I had a number of intellectually stimulating conversations. One of which was between myself and some other students; we were pursuing the topic of whether we should or should not close Guantanamo. I fell on the side which argued that we should close the prison, but I don't think I articulated my argument sufficiently. Anyway, here's second chances:

It would seem that the United States should not close Guantanamo. The prison contains a high number of alleged criminals who are some of our worst enemies in the War on Terror and, since these criminals' nations of origin do not want to take them back, it follows that many of them would need to be set loose in the United States. It seems more rational that we stay the course and keep, among others, Osama bin Laden's driver behind bars until we can gather adequate evidence to try him either before a military tribunal or in a civilian court of law. Though the assessments of Guantanamo Bay Prison vary, there is little evidence that we do not show respect for Islamic values and allow for prayer times, provide Muslim chaplains, etc.

I have not been to Guantanamo myself, but, granting the above, my position on Guantanamo does not change. The reason is, even if the prison shows deference for Islamic values (a point I would not bother disputing) what is more important is that it does not show appropriate deference for Western values. If nothing else, there is one shortcoming of Guantanamo which is enough to justify the prison's closure: Some of the prisoners have been held there for years without a trial. Among the rights which we should cherish is the right to a fair and (in as far as it is possible) immediate trial and, though I am not familiar enough with the law to determine how long a prisoner can legally be held before this procedure takes place, holding someone for more than a year (not a large sentence with a trial, but not a small one without) certainly poses serious constitutional concerns, especially considering that, for every moment that these prisoners are held without a trial, they are denied the right to liberty and pursuit of happiness.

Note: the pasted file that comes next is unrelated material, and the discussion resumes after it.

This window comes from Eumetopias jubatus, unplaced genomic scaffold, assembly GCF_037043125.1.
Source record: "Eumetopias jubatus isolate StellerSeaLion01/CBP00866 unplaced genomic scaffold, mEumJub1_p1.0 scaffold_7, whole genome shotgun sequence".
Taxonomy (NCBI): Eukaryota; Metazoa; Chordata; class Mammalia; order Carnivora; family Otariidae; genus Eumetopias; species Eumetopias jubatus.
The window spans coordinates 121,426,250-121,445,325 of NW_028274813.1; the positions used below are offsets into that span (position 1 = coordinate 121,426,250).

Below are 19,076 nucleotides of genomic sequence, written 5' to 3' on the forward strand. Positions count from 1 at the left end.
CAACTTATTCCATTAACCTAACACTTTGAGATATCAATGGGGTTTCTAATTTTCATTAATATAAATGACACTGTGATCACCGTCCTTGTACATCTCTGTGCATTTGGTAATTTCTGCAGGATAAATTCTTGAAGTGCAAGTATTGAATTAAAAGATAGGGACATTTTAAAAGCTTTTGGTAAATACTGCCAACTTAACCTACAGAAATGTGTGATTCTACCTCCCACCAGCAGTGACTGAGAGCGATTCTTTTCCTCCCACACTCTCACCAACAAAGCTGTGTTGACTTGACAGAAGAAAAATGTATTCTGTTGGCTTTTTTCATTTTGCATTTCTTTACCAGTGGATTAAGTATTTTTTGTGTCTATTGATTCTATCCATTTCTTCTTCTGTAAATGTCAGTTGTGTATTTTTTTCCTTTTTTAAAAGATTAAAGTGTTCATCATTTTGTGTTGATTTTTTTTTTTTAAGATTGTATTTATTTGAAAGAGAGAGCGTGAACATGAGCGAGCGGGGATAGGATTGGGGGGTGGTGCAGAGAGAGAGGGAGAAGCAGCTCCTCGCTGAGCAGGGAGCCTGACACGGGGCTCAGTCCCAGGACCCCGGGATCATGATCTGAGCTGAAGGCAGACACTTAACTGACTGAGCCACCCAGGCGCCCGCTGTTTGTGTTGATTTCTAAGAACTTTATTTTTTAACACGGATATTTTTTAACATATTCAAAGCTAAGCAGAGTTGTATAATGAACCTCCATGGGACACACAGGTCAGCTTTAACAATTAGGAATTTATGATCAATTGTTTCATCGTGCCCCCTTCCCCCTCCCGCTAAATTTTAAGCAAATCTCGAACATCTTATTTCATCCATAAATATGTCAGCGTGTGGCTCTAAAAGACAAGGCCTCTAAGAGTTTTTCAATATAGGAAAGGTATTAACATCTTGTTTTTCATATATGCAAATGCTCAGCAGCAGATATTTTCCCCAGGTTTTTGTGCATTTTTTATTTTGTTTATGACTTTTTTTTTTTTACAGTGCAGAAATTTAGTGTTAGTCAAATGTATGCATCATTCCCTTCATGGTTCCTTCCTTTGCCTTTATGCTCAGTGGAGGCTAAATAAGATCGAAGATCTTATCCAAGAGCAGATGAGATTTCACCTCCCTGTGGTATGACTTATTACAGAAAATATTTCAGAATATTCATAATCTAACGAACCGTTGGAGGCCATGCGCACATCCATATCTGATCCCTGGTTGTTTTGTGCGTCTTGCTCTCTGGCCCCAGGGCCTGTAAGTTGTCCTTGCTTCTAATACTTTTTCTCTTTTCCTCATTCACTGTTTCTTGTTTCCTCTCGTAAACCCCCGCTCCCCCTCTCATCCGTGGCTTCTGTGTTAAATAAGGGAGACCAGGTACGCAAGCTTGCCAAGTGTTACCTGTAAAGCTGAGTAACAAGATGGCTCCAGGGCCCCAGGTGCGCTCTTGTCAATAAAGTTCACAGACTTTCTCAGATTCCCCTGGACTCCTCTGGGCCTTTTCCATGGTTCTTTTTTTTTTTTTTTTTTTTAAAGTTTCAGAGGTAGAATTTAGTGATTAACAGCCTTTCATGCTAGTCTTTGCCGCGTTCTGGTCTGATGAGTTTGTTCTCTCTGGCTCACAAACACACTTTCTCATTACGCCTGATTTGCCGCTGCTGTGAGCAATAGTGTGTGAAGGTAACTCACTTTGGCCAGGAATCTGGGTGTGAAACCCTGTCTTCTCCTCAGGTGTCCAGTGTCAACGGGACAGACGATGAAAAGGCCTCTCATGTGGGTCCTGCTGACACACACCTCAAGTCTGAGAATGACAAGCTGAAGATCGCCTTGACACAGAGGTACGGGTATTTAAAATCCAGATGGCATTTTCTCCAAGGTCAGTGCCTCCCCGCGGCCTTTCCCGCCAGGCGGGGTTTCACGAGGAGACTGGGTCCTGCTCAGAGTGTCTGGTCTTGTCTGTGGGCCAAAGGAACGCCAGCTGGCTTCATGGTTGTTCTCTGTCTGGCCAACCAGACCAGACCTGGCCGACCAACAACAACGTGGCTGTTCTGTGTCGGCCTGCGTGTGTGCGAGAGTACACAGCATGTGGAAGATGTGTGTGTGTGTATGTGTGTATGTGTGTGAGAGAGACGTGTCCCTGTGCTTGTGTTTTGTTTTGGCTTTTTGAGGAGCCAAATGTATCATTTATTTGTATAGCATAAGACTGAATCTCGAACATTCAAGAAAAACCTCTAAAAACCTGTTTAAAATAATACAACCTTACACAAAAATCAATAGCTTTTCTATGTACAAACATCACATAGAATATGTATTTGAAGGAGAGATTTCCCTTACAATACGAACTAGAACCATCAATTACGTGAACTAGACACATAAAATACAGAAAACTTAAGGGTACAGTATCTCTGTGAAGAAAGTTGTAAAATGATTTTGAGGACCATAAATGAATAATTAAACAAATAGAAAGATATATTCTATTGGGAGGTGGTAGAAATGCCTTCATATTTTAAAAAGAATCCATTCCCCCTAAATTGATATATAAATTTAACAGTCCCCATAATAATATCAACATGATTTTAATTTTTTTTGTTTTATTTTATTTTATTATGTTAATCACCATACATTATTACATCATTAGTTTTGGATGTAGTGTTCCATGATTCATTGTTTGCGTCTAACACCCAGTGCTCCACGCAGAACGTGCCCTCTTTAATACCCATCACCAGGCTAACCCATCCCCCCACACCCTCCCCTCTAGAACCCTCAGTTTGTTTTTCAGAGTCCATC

I understand that most of the prisoners are probably guilty and, therefore, they fundamentally have no claim to these rights to begin with. But that is what a trial is for. A trial is the procedure by which the state determines what rights a subject does or does not have and, absent such a procedure, these rights must be assumed. Nearly one hundred years before the signing of the Declaration of Independence, Increase Mather proclaimed that it was better that ten guilty go free than one innocent be punished.

Obviously, this view is, to some degree, overly idealistic. I am suggesting the closing of Guantanamo, not the release of the prisoners held therein. That, like the closing itself, is a procedure which must be determined by proper authorities, but were I one of those authorities, I would suggest moving the prisoners to high security facilities in the United States instead. The reason is because, if this were the case, the prisoners would, at the very least, become subject to national laws of jurisprudence. Americans should not be ashamed of any prisoners which we find it necessary to hold and, as immediately as possible, try, but, if we hold prisoners on an island nation known for its dictatorial cruelty because we could not legally hold them under similar circumstances in our own country, there is something seriously wrong that should put a bur in the conscience.

Again, I'm not an expert on the matter. I am a layman. I only follow the matter lazily, from time to time, in the newspapers. Feel free to respond.